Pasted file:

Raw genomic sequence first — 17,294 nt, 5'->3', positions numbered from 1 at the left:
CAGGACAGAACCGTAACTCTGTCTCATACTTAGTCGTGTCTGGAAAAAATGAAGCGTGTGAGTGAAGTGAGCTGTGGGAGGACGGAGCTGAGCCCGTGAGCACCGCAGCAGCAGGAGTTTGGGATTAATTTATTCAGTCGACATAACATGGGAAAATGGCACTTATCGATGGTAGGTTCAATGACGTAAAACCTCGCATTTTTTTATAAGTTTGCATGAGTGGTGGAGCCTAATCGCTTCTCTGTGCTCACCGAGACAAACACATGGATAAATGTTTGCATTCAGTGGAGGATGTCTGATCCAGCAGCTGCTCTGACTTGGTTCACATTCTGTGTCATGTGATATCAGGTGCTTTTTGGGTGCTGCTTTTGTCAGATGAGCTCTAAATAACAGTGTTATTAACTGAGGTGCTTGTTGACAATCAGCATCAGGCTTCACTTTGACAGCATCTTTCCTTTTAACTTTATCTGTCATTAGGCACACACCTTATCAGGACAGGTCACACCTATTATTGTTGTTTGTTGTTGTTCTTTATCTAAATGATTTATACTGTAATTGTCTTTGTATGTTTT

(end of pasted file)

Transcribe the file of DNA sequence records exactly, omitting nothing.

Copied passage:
Raw genomic sequence first — 17,294 nt, 5'->3', positions numbered from 1 at the left:
CAGGACAGAACCGTAACTCTGTCTCATACTTAGTCGTGTCTGGAAAAAATGAAGCGTGTGAGTGAAGTGAGCTGTGGGAGGACGGAGCTGAGCCCGTGAGCACCGCAGCAGCAGGAGTTTGGGATTAATTTATTCAGTCGACATAACATGGGAAAATGGCACTTATCGATGGTAGGTTCAATGACGTAAAACCTCGCATTTTTTTATAAGTTTGCATGAGTGGTGGAGCCTAATCGCTTCTCTGTGCTCACCGAGACAAACACATGGATAAATGTTTGCATTCAGTGGAGGATGTCTGATCCAGCAGCTGCTCTGACTTGGTTCACATTCTGTGTCATGTGATATCAGGTGCTTTTTGGGTGCTGCTTTTGTCAGATGAGCTCTAAATAACAGTGTTATTAACTGAGGTGCTTGTTGACAATCAGCATCAGGCTTCACTTTGACAGCATCTTTCCTTTTAACTTTATCTGTCATTAGGCACACACCTTATCAGGACAGGTCACACCTATTATTGTTGTTTGTTGTTGTTCTTTATCTAAATGATTTATACTGTAATTGTCTTTGTATGTTTT